A farewell to form-filling as the state goes electronic

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The Independent Online
Ministers are to make pen-pushing and post office queues things of the past by introducing "electronic government".

They plan a technological revolution to cut down form-filling and eventually to enable people to collect government allowances and benefits 24 hours a day from cash-point machines. The technology will allow people to file tax returns, pay vehicle duty or apply for licences at the touch of a button.

The revolution, designed to use the latest information technology to speed up Whitehall and make it "more user-friendly and approachable", is to be discussed at a special, private Cabinet Office seminar next week, and laid out in a White Paper at the end of the year. The first pilot project will begin within the next few weeks.

David Clark, Chancellor of the Duchy of Lancaster, who is in charge of the project, told the Independent on Sunday: "This will be a massive reform of the system of government, started by looking at things from the citizen's point of view.

"When people think of government, they think of forms and queues. We must put an end to that. People can already bank at their convenience 24 hours a day. Why should not they be able to deal with officialdom just as easily?"

Dr Clark, who flies today to Canada and the United States to exchange experiences in bringing information technology into government, says his department's projections show that a quarter of all Britons' dealings with officialdom could be conducted electronically within the next 5 years.

The first pilot project, to be launched in several parts of the country, is in electronic form-filling. People becoming self-employed will be invited to fill in a single form by computer, which will then be sent automatically to all the government departments they need to notify - the Inland Revenue, Customs and Excise and the Department of Social Security: until recently five separate forms had to be filled out and sent to the three departments.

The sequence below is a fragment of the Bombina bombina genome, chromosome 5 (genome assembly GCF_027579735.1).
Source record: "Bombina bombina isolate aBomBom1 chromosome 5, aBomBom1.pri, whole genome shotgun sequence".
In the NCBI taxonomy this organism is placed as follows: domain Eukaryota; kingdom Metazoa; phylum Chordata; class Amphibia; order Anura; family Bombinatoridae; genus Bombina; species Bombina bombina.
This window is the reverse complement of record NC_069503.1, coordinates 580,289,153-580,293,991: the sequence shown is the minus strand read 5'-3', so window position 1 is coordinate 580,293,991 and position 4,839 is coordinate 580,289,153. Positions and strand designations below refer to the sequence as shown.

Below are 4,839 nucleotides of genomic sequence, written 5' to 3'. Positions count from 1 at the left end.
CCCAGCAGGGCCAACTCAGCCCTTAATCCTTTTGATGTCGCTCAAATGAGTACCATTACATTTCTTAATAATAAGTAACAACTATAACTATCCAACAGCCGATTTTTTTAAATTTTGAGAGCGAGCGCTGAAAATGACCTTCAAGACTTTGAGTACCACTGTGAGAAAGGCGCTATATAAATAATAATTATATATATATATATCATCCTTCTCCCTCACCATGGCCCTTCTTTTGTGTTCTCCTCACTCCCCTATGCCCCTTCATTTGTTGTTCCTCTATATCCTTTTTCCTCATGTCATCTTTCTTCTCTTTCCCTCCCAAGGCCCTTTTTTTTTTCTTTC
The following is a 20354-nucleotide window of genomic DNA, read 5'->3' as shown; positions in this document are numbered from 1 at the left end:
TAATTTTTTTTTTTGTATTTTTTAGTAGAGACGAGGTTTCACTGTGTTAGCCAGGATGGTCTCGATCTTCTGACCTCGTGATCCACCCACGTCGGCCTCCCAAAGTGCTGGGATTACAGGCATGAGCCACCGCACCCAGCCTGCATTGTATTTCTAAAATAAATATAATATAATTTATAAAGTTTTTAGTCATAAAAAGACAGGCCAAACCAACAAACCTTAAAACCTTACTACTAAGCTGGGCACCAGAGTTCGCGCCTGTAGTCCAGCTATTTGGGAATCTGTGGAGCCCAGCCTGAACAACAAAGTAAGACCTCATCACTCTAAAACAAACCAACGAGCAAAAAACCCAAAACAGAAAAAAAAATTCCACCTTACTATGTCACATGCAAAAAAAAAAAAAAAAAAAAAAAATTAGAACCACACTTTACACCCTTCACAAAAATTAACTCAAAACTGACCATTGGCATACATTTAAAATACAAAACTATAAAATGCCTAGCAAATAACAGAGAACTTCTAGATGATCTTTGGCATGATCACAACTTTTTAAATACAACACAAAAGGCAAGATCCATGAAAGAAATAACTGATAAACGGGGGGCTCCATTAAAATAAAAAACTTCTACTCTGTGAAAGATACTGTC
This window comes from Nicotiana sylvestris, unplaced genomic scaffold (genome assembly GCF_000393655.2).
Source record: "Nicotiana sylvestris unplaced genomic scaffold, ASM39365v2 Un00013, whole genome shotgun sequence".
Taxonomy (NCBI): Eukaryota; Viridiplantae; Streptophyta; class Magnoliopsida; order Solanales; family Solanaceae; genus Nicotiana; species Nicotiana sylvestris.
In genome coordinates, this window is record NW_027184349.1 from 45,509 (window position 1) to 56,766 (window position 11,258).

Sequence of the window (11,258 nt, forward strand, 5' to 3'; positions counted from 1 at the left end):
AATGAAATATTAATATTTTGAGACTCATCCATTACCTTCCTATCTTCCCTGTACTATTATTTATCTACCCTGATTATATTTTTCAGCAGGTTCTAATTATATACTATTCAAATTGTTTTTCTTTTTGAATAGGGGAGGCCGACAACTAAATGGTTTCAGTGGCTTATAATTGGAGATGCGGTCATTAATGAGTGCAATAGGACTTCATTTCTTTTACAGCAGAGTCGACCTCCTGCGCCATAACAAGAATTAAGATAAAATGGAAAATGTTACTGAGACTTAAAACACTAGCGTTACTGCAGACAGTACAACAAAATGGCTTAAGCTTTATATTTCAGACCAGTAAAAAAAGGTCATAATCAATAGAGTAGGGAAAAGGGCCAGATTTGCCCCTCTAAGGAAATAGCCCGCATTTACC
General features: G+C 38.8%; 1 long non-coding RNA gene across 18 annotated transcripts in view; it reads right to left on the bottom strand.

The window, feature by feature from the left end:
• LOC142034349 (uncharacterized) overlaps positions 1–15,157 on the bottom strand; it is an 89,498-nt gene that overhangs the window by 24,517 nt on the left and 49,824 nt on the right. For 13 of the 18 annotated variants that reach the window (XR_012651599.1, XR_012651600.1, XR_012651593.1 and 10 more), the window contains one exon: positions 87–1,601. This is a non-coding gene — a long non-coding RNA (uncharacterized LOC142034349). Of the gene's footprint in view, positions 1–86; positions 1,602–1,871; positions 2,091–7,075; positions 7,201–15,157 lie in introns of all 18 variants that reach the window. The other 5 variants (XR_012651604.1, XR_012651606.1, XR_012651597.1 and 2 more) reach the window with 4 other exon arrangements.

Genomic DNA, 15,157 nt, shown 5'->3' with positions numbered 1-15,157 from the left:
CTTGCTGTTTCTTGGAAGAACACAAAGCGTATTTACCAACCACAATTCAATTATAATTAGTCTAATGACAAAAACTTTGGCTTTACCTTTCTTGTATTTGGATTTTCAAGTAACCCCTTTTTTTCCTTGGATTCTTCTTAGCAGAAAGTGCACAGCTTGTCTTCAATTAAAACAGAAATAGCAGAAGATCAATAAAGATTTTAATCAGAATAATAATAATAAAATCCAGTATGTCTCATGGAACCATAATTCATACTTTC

Ministers plan to extend this first example nationwide by the end of the year and then move on to other forms. In future, people will be able to notify all the relevant authorities in a single operation when they move house, leave school, begin employment or have to register a birth or a death. Income tax and VAT forms could also be filed electronically.

The software will be designed to make the forms as simple as possible, with help-boxes providing step-by-step information on how to fill them in. They will also be "idiot-proof", warning users when they fail to fill in a box or give an obviously wrong answer, greatly cutting down the number of forms that would have to be sent back.

There would be no need any longer to go to post offices, taking insurance and MOT certificates, when applying for a vehicle licence. The details would already be registered on computers, and people could apply electronically and pay by credit card. The same techniques are expected for television licences, and could even extend to renewing passports.

Applications could also be made through digital television, from living rooms and at electronic kiosks that ministers plan to introduce in town halls, supermarkets and petrol stations. They stress that in all cases, people would still have the option of dealing with officialdom on paper or in person, as at present.

The key to the new revolution is a government plan to introduce an "electronic signature" which would make documents legally binding, as written signatures do at present. The technology is still being finalised, but it will be based on a personalised smart card, expected to be unveiled at the end of the year. Similar cards could let people draw benefits and allowances from cash-point machines at any time of the day or night.

The Cabinet Office believes that the revolution could spell the end of traditional post offices. In future, these could be dominated by computer screens where business would be conducted electronically, leaving counter staff to answer queries or serve people who want to stick to the old ways.

The Government also accepts that the revolution would be likely to cost jobs. But it believes that if it pioneers the technology, Britain will gain business and employment by exporting it worldwide.

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